School performance and tax policy

Let’s talk about school performance and tax policy.

First, grab a paper sack and start slowly breathing into it until your hyperventilation stops. Okay, now blink hard a couple of times and take a drink of water. Repeat this process until the swearing stops, the vein in your head stops pulsing and the room stops swirling. Okay?

Are you ready?

Let’s talk intelligently about school performance and tax policy.

The performance of Oregon schools continues to decline. That doesn’t mean that each year students perform at lower levels than the preceding class – not always. But it does mean that each year Oregon’s students perform at lower levels in comparison to students in other states. In other words, Oregon is falling further behind vis a vis the rest of the nation.

There is a Latin phrase used in tort law – res ipsa loquitur – that basically means, “I don’t know how it happened but somebody owes me.” Actually, it means “The thing speaks for itself.” It reflects my view of Oregon’s education system.

I don’t know for sure what has happened but I know that it isn’t working and somebody should be held accountable. I always have my favorite two favorite targets – the public employee unions who demand and receive such rich benefits without any accountability as to performance, and the social engineers, masquerading as educational experts, who think schools exist for everything but academic education.

Both groups have the same solution for our schools – spend more money. And this year they prevailed in the legislature which appropriated almost a billion dollars more for education. Of course, as soon as the legislature adjourned, we discovered what we always suspected. Most of the billion dollars (seventy-five percent) was going to go for higher salaries, improved benefits for the existing teachers and inflation. There is going to be few additional teachers, few new text books, any improved performance, or any change whatsoever. A billion dollars more bought Oregon’s children a continuing decline in their educational performance.

But let me suggest a different solution. Local control.

The current system has centralized control at the state level because most of the funding comes from the legislature. As a result, the public employees unions only have to lobby the people they got elected to office for increased benefits and work rules that stymie local school boards. The social engineers can impose their “one size fits all” experiments without fear of comparative performance between school districts.

In order to accommodate local control, however, you have to unify the responsibility for spending revenues with the authority to raise revenues. That’s the way schools used to operate – you know back when education was working and Oregon schools were the envy of the nation. That’s back when schools were funded primarily by property tax and timber tax revenues. Now, however, Measure 5 has placed a limitation on property taxes – a limitation that makes if difficult, if not impossible, for local communities to raise sufficient revenue for a quality education.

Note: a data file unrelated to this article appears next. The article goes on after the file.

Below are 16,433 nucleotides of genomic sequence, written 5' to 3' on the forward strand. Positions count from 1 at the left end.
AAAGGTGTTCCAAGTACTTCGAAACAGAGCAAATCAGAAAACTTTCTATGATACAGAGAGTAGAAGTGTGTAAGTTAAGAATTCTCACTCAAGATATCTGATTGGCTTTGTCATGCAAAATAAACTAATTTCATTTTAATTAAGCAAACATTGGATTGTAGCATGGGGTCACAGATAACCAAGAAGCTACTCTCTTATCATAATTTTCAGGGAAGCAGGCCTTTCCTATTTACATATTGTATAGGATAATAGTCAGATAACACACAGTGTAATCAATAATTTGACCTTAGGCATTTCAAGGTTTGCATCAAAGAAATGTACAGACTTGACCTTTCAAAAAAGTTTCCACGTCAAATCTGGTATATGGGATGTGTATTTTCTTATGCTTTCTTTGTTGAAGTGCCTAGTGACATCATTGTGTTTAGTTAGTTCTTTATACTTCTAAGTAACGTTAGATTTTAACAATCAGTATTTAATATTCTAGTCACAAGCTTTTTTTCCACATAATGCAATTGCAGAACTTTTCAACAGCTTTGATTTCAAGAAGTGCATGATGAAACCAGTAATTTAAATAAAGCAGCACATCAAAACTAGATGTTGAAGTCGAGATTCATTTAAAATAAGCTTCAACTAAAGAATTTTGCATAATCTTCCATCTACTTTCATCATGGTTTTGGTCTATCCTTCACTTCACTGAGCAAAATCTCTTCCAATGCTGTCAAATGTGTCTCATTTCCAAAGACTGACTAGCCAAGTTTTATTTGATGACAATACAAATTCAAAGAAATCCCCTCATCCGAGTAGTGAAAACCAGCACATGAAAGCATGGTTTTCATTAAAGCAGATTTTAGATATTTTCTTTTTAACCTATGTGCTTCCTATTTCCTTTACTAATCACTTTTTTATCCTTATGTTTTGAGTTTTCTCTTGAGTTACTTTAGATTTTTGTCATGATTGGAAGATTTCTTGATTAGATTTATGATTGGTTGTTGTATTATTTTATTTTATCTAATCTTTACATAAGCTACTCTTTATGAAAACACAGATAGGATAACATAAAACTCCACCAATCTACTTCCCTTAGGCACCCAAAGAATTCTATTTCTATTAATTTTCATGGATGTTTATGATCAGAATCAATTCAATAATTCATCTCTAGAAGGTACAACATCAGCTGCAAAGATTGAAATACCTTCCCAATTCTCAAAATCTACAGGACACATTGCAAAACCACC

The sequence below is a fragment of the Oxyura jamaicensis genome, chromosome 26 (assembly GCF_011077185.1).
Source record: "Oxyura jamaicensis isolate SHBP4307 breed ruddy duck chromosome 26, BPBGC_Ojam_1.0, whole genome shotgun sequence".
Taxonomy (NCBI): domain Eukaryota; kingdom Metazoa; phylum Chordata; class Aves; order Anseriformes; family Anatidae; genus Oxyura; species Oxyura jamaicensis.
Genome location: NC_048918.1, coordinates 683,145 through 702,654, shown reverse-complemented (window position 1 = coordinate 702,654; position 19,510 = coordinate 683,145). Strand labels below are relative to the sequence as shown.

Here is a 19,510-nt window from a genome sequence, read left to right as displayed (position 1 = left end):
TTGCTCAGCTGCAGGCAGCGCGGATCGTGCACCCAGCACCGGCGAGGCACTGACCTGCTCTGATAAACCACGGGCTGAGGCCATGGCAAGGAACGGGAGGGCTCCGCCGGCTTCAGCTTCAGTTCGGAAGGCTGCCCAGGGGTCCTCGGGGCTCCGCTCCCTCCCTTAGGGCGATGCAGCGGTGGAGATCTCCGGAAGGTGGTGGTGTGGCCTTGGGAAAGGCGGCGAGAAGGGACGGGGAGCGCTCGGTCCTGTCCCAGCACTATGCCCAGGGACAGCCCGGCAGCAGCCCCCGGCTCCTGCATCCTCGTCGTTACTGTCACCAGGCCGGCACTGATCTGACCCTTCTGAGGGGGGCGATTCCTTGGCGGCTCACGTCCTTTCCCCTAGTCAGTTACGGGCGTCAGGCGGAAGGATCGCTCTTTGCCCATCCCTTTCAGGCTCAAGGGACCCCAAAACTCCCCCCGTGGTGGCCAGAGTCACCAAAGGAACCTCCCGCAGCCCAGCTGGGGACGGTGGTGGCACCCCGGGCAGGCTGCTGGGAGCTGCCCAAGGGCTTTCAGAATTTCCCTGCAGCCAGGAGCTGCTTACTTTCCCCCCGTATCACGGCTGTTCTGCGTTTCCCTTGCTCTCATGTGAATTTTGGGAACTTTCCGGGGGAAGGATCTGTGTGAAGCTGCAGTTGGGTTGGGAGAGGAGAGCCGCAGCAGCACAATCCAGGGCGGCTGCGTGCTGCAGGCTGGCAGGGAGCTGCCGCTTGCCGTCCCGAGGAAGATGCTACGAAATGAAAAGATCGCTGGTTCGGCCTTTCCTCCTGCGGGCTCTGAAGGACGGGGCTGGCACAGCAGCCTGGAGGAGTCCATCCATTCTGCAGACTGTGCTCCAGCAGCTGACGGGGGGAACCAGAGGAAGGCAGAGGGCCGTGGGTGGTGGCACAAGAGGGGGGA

I was and am a supporter of Measure 5. However, I think the time has come to adjust Measure 5 in order to return control of schools to the communities where local officials understand the needs of their communities better than the legislature and surely better than the “education experts.” But Measure 5 was passed by the voters in reaction to abuse by local officials who enjoyed a nirvana of revenue increases due to rapidly escalating property values and increased mill levies. So, while I am prepared to adjust Measure 5, I certainly would not urge its elimination.

Here’s my solution. Determine a new cap on mill levies for schools based upon current funding levels. Require that any increases beyond that cap be approved by voters at a general election – no special elections. In order to maintain revenue neutrality, there should also be a dollar for dollar state income tax credit for every dollar by which the new levies exceed the current limitation under Measure 5.

Now we have re-established local control. The local school boards cannot shirk responsibility for educational performance by saying the legislature did not provide sufficient funds or imposed too many mandates. And the legislature will no longer have a significant role in education funding and will be less susceptible to the political power and money from the public employee unions.

The local school boards will have the responsibility of providing an educational program of sufficient quality that their voters will authorize the spending for their specific schools.

Try it, you’ll like it.